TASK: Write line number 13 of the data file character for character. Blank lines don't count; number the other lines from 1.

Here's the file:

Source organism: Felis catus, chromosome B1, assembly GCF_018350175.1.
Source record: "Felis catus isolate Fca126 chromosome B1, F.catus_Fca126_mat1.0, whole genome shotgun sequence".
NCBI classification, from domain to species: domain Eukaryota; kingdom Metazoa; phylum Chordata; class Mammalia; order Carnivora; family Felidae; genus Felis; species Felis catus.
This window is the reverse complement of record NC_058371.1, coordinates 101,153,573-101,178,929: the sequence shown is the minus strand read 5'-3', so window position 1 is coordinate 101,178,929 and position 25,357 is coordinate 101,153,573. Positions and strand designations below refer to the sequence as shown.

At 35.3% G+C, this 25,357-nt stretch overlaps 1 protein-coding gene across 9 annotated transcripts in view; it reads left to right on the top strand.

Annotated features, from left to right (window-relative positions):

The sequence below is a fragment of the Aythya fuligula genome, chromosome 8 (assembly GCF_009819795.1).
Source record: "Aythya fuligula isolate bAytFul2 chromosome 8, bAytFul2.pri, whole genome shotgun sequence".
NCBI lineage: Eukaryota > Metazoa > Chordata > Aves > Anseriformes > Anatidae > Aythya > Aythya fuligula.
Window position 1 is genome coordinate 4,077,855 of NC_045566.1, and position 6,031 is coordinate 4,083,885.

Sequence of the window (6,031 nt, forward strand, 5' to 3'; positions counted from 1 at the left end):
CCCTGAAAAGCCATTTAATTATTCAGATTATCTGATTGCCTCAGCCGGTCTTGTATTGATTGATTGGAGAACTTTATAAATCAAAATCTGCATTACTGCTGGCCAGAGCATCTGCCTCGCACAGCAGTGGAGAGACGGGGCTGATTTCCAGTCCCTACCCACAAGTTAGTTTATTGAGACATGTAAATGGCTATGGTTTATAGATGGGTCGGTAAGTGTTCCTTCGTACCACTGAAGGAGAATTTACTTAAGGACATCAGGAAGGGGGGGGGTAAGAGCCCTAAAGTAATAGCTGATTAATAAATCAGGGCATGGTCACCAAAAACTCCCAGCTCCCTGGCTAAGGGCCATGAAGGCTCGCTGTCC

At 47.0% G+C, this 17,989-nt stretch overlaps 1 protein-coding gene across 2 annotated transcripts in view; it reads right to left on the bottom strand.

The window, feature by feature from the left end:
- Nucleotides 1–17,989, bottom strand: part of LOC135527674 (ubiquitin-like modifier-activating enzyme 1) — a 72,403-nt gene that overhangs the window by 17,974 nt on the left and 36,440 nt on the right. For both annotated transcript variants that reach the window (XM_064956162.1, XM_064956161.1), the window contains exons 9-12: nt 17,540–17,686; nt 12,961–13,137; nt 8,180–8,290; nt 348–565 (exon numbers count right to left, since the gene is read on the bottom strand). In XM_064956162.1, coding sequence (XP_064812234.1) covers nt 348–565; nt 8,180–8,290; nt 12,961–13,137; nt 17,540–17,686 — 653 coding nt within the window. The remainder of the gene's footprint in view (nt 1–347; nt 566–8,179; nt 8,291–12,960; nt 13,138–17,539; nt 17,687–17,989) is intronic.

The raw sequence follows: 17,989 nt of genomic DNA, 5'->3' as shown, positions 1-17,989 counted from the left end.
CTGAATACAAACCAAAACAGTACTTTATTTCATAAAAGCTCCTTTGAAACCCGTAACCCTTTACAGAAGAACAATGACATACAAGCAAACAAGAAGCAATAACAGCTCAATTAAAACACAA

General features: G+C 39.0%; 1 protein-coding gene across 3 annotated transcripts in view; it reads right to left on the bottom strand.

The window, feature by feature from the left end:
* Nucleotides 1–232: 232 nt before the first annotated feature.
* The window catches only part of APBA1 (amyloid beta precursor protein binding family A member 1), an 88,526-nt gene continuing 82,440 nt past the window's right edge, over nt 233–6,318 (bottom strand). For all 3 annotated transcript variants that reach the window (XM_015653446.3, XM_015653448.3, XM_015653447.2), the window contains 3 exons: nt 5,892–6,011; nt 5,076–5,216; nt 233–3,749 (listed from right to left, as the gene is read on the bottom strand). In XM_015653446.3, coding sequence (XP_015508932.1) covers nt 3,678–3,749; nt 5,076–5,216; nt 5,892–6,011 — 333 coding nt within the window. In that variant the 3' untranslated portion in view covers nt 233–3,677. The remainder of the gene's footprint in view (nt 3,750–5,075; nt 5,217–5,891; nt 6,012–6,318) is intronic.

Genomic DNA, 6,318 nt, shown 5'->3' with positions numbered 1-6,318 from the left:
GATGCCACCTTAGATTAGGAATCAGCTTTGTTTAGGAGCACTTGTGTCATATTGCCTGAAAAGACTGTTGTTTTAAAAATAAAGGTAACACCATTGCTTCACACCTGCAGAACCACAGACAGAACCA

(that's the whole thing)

At 47.0% G+C, this 17,989-nt stretch overlaps 1 protein-coding gene across 2 annotated transcripts in view; it reads right to left on the bottom strand.